Andrew Louw, MPL
DA Provincial Leader
On Friday, 9 August, Democratic Alliance supporters marched from the Indian Centre in Kimberley to the City Hall in the CBD to hand over a petition on child maintenance to the National Prosecuting Authority (NPA).
The march and petition handover was a practical exercise through which the DA in the Northern Cape is trying to break the shackles of patriarchy that continue to suppress the rights of women.
Through the march, the DA has made a statement to all the men who see fit to have sexual relations with women, yet do not see fit to take any responsibility for their actions. This, specifically in light of neglecting to pay maintenance for their children. At the same time, we have attempted to raise awareness amongst those parents who are ignorant with regards to their rights to claim maintenance.
The payment of child maintenance is vitally important in helping single mothers to raise children with decent health and education. It also reinforces the responsibility on fathers to assist in the raising of their children.
Hundreds of people, however, are failing to pay child maintenance, resulting in struggling parents and deprived children. At the same time those defaulting on their maintenance payments are simply getting away with it. It is against this backdrop that the DA handed over the petition to the NPA.
It is our submission that the NPA must start working with provincial government departments and law enforcement agencies to ensure that all absent parents pay child maintenance.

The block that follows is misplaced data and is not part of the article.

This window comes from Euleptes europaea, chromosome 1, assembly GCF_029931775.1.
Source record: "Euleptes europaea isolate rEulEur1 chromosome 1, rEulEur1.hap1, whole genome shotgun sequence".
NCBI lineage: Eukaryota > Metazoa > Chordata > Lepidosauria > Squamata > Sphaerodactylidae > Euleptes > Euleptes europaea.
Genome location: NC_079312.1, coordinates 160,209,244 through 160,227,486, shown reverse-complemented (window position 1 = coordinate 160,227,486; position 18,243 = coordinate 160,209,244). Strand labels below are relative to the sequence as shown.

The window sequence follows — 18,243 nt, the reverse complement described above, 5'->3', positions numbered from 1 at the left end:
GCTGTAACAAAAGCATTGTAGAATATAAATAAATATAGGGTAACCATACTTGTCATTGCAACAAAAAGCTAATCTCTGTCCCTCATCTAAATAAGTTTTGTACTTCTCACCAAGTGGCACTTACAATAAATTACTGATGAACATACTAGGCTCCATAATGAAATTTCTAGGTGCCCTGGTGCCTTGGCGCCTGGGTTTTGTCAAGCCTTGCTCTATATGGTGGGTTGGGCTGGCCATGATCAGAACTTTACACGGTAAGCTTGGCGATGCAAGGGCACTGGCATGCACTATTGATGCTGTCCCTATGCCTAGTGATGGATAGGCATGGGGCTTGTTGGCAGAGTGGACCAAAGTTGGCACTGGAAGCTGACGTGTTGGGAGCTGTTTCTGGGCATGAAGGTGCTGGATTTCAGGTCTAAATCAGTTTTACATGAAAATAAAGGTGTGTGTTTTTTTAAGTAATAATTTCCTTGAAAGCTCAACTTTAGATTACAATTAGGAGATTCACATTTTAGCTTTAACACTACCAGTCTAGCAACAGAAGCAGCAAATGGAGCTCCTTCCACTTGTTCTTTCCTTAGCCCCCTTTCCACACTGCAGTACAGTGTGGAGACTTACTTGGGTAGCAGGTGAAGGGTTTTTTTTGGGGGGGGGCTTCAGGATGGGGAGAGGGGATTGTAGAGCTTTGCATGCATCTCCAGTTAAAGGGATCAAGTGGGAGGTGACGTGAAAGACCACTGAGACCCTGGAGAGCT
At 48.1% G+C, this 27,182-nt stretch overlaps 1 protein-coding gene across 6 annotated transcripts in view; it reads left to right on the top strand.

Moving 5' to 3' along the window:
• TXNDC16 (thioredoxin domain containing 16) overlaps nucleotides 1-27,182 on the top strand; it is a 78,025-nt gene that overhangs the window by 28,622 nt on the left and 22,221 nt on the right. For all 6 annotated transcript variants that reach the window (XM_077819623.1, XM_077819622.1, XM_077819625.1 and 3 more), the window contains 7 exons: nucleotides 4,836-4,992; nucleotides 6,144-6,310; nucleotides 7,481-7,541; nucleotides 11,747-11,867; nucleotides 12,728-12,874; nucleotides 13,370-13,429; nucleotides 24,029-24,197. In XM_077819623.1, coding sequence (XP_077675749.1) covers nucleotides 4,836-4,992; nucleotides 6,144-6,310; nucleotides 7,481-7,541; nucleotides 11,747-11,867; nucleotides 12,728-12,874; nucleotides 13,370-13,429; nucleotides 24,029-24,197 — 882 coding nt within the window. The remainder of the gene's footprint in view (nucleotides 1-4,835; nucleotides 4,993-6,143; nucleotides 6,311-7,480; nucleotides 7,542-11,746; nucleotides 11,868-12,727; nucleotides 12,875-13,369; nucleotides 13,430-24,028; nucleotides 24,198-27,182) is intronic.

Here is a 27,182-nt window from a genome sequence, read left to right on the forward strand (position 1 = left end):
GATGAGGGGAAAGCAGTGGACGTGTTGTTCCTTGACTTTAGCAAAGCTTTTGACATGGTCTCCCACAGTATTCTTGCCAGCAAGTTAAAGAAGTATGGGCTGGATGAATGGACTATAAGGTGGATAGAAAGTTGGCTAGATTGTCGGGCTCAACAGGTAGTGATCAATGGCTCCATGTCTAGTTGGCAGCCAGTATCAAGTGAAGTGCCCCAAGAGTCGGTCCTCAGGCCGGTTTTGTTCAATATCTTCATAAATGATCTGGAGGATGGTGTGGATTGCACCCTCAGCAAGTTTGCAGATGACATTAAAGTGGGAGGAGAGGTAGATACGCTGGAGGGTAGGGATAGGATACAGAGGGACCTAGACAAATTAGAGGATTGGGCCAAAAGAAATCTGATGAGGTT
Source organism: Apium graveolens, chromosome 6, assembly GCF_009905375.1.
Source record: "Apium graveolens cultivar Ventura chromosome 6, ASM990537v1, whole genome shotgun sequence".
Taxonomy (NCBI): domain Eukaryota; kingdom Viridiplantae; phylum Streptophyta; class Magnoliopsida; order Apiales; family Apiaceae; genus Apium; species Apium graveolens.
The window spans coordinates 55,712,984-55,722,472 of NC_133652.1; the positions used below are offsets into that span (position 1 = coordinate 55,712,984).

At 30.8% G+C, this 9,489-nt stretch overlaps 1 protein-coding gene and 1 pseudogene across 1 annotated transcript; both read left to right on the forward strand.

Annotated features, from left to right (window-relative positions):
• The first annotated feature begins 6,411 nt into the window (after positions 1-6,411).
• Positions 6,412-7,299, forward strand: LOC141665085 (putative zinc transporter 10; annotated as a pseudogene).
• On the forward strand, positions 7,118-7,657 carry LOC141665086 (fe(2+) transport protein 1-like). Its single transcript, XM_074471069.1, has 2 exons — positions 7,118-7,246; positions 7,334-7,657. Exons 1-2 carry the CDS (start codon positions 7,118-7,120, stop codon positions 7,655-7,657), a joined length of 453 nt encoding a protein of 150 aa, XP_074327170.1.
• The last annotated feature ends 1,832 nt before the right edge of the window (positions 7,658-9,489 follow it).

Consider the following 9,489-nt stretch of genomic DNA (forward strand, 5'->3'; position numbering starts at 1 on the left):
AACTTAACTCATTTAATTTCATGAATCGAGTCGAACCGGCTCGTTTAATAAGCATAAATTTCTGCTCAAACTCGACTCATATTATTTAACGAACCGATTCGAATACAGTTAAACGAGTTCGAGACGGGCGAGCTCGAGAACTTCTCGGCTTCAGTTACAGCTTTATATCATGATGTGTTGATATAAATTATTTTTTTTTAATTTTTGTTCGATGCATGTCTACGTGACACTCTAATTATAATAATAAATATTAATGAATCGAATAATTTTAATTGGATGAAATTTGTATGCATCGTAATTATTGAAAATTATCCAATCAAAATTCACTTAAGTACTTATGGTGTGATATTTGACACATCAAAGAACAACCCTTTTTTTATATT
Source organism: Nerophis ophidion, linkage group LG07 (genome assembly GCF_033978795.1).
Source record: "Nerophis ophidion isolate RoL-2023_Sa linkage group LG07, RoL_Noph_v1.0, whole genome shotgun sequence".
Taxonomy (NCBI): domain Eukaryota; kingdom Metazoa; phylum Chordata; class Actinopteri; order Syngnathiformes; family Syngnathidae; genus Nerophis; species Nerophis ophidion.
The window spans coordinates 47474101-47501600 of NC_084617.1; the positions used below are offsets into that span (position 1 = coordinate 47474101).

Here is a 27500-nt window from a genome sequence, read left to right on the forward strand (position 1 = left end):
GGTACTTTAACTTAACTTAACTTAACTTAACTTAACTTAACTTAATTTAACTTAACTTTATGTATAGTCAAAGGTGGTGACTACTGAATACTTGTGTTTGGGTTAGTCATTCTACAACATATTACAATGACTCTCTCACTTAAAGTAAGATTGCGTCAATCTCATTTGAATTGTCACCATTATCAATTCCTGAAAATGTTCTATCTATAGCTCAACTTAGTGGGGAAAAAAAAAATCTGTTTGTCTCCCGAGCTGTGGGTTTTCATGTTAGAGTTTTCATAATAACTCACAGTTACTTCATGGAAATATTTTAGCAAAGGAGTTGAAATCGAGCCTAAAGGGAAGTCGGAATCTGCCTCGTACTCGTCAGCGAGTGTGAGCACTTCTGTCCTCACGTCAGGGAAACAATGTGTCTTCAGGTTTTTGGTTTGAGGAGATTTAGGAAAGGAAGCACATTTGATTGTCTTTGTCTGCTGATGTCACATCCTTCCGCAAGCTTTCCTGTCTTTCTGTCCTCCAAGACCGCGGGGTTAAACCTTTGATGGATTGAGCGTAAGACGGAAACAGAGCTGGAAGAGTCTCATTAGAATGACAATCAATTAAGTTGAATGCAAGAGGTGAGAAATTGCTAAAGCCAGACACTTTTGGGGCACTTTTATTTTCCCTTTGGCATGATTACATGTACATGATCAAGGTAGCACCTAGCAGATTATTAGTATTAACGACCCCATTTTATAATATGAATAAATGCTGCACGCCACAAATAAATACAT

In the DA-run Western Cape, authorities previously embarked on a campaign to arrest maintenance defaulters at robots. In the first week of this operation, as many as 150 maintenance defaulters handed themselves over before they could be caught. In the Western Cape, the provincial government has also introduced a number of other initiatives to tackle the problem of child maintenance defaulters. These include directly supporting beneficiaries in their battle to get support from absent fathers by publishing untraced defaulters’ names, and tasking community development workers to go door-to-door to trace child maintenance beneficiaries.
We firmly believe that by following the lead of the Western Cape in this matter, the Northern Cape government could also help women claim maintenance from absent fathers, and in so doing promote responsible parenting. However, the state alone cannot succeed in transforming children’s life chances unless parents also fulfill their core responsibilities. In this regard the DA’s message is loud and clear: “Don’t make a baby if you can’t be a father!”